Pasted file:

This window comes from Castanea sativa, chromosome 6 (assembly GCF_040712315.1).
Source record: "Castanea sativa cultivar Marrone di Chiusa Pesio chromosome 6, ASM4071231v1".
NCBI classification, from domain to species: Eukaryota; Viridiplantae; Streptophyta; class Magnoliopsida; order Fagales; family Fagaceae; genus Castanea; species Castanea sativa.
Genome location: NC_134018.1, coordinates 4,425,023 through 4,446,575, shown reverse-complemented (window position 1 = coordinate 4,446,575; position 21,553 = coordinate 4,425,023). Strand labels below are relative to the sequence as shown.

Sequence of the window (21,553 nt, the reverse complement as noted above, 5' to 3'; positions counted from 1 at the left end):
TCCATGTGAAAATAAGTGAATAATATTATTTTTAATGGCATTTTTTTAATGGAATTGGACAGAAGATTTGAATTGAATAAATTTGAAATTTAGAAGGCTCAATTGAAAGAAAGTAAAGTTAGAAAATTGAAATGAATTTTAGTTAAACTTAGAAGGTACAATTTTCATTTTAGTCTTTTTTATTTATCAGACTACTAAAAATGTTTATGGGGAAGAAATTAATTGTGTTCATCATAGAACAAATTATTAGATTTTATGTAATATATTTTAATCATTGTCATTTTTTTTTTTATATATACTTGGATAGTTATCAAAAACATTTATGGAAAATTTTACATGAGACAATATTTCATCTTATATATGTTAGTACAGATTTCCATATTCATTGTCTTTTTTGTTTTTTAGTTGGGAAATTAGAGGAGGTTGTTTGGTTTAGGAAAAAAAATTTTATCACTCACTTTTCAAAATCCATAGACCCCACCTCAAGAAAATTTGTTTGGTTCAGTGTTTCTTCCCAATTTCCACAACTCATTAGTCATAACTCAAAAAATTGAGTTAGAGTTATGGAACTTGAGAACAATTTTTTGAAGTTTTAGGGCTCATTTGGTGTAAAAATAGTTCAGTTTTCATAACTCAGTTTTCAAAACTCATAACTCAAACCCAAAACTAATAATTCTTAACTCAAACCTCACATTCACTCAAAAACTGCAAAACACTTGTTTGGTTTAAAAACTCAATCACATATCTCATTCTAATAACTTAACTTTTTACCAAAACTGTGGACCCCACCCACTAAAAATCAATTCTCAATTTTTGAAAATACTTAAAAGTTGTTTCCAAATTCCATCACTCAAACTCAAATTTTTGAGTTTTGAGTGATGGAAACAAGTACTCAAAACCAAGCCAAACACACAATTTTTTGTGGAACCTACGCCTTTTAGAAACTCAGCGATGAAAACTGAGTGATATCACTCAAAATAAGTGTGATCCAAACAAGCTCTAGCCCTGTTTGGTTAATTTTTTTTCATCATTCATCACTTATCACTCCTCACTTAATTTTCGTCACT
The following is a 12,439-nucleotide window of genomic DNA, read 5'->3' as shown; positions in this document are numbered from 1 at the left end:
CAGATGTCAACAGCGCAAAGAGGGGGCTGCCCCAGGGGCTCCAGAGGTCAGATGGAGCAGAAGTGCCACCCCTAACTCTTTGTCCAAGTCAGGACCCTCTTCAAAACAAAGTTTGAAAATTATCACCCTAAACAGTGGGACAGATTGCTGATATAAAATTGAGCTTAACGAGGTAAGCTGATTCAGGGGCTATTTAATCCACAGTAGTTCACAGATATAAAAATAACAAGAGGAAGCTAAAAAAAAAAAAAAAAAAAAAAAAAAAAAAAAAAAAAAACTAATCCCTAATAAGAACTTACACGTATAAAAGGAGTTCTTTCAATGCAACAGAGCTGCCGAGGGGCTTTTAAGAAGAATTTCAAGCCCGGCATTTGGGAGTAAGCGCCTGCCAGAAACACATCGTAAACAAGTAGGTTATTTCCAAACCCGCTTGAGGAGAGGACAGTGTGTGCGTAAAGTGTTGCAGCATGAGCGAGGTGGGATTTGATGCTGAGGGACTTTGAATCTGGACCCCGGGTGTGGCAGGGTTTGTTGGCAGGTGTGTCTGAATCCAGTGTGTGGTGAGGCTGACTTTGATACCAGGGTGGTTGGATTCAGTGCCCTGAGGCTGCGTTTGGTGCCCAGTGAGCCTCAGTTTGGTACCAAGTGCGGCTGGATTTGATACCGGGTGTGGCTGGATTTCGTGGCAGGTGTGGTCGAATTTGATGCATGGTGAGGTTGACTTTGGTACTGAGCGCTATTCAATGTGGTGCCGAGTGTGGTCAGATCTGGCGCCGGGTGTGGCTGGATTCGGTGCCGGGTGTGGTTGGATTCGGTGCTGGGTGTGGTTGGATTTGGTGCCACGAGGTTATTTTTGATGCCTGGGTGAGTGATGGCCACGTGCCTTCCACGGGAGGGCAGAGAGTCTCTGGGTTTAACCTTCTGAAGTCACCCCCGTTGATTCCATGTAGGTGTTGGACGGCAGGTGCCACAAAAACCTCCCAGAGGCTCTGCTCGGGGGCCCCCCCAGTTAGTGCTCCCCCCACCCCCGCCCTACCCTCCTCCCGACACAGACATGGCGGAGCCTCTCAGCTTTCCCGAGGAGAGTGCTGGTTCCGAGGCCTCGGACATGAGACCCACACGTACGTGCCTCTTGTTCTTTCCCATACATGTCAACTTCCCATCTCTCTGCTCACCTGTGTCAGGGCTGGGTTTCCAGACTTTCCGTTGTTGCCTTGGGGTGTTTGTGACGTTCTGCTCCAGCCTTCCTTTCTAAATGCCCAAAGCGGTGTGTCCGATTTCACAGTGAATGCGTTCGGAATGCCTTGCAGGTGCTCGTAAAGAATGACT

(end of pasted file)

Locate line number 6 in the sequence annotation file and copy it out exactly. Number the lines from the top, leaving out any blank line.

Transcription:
TCCATGTGAAAATAAGTGAATAATATTATTTTTAATGGCATTTTTTTAATGGAATTGGACAGAAGATTTGAATTGAATAAATTTGAAATTTAGAAGGCTCAATTGAAAGAAAGTAAAGTTAGAAAATTGAAATGAATTTTAGTTAAACTTAGAAGGTACAATTTTCATTTTAGTCTTTTTTATTTATCAGACTACTAAAAATGTTTATGGGGAAGAAATTAATTGTGTTCATCATAGAACAAATTATTAGATTTTATGTAATATATTTTAATCATTGTCATTTTTTTTTTTATATATACTTGGATAGTTATCAAAAACATTTATGGAAAATTTTACATGAGACAATATTTCATCTTATATATGTTAGTACAGATTTCCATATTCATTGTCTTTTTTGTTTTTTAGTTGGGAAATTAGAGGAGGTTGTTTGGTTTAGGAAAAAAAATTTTATCACTCACTTTTCAAAATCCATAGACCCCACCTCAAGAAAATTTGTTTGGTTCAGTGTTTCTTCCCAATTTCCACAACTCATTAGTCATAACTCAAAAAATTGAGTTAGAGTTATGGAACTTGAGAACAATTTTTTGAAGTTTTAGGGCTCATTTGGTGTAAAAATAGTTCAGTTTTCATAACTCAGTTTTCAAAACTCATAACTCAAACCCAAAACTAATAATTCTTAACTCAAACCTCACATTCACTCAAAAACTGCAAAACACTTGTTTGGTTTAAAAACTCAATCACATATCTCATTCTAATAACTTAACTTTTTACCAAAACTGTGGACCCCACCCACTAAAAATCAATTCTCAATTTTTGAAAATACTTAAAAGTTGTTTCCAAATTCCATCACTCAAACTCAAATTTTTGAGTTTTGAGTGATGGAAACAAGTACTCAAAACCAAGCCAAACACACAATTTTTTGTGGAACCTACGCCTTTTAGAAACTCAGCGATGAAAACTGAGTGATATCACTCAAAATAAGTGTGATCCAAACAAGCTCTAGCCCTGTTTGGTTAATTTTTTTTCATCATTCATCACTTATCACTCCTCACTTAATTTTCGTCACT